In 2 short days Mary’s world was flipped upside down. Everything that she had known, the “rules to the game of life,” as it were, were all thrown out the window. Those rules wouldn’t work anymore – not here, not now. She’d have to learn to navigate these new waters, figure out how this new life worked. How could she educate her kids? Buy groceries? Buy toilet paper? Have social interactions? Even talking to her neighbors was now a chore! Planning ahead is out the window, as she doesn’t even know what today looks like. Everything feels like an unknown today! Will life ever go back to normal? Or will she ever get used to this new normal? Will she ever feel adept at living by these new rules? Or even know what these new rules are?!? . . .
Which of the following endings to this paragraph best fits with the story that’s playing out in your head?
. . . She continued unpacking her suitcases, trying to find places for these American things that looked so out of place in this new apartment that wasn’t set up like any home she’d ever been in. She knew life would get better as she started to learn this foreign language and culture and adjust to this new life overseas, but today it was hard. She was so grateful for the training she had received in how to adjust to a new language and make friends in a new culture, but everything was still so new and so different. It was going to be a long road, but she was looking forward to making a difference. And He was worth it. Wasn’t He?
. . . She looked at the calendar wistfully – at all those plans that would be changed for the next month because of the governor’s new “Safer at Home” law to combat the coronavirus. This new life will last at least a month, but what about after that? How long will it really last? And what will happen after that? This is something that she had never imagined in her wildest dreams and something for which she was completely unprepared. Help!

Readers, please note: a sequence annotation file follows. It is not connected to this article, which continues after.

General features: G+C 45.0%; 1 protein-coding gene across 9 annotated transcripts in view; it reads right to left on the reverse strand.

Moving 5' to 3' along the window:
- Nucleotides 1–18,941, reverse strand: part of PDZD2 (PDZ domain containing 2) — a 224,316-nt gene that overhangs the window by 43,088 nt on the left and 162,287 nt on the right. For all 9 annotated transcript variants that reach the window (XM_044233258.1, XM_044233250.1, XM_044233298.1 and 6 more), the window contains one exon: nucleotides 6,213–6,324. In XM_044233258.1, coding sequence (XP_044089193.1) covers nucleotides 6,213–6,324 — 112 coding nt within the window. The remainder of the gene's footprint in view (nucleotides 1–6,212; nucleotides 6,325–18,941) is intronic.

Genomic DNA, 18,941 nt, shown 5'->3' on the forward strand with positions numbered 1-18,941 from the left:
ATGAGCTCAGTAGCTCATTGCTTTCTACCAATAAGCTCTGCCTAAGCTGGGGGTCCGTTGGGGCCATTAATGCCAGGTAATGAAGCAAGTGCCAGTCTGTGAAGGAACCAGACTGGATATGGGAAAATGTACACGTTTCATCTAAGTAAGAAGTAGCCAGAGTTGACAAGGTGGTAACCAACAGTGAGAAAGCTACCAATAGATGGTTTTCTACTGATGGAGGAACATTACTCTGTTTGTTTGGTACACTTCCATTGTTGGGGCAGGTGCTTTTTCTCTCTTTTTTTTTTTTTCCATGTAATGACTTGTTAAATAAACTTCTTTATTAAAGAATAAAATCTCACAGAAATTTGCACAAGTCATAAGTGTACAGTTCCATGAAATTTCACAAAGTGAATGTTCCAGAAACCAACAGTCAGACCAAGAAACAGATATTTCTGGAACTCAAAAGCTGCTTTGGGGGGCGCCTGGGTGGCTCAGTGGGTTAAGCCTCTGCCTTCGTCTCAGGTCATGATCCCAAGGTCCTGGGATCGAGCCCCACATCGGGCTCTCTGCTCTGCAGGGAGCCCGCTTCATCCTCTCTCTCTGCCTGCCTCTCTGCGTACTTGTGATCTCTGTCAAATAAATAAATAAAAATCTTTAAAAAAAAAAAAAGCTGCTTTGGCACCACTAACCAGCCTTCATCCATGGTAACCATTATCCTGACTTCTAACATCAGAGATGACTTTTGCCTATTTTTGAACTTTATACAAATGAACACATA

Have you ever thought about how what you may be going through right now is similar to what a new global worker faces when moving overseas? Having the “rules of life” suddenly not work anymore may feel like the rug was torn out from under your feet. Or maybe it wasn’t “that bad” at first, and though life was weird it was ok. But it’s starting to get long, tiring, and discouraging now. Those are all normal feelings and emotions that people feel when entering a new culture, and the “coronavirus” culture does seem to qualify as a different culture than normal.
Did you notice some of the differences between those two endings to the story, though? Unlike the new global worker who has had training and preparation, who knows that this is what God is calling them to, who had a choice in the matter, and who is being prayed for by lots of people back in their other home, many of you have never had such training, never imagined something like this happening to you, had no choice in the matter, and may feel abandoned and on your own.
This weekend I received an e-mail from a friend at a church here in the US who asked for some Adjustment 101 basics/tips, adding that she was afraid that she was a seed sown among thorns because she wasn’t sure her faith would survive this trial. It was my privilege to respond to her and I so appreciate her honesty and vulnerability. Thinking that some of you may be feeling the same way, though you may not put it in exactly those words, I wanted to share some of the same thoughts with you to encourage you that yes, it may be very hard, and that yes, you will make it through this since no, Jesus will never abandon you (Matthew 28:20).
(Also, as an aside – some of you may be dealing with other things, such as depression or anxiety. Though those are, actually, common among global workers as well, I am not qualified to speak into them and am not trying to do so here. If you think you may be experiencing something like that, please talk to someone more qualified than I!)
Here is a bit of my advice from my Adjustment 101 course (I could give you examples of all of these from my life, but in order to keep this a bit shorter, I’ll skip that for here. But if stories of someone else dealing with this would encourage you, jot me a note and I’ll send them your way!):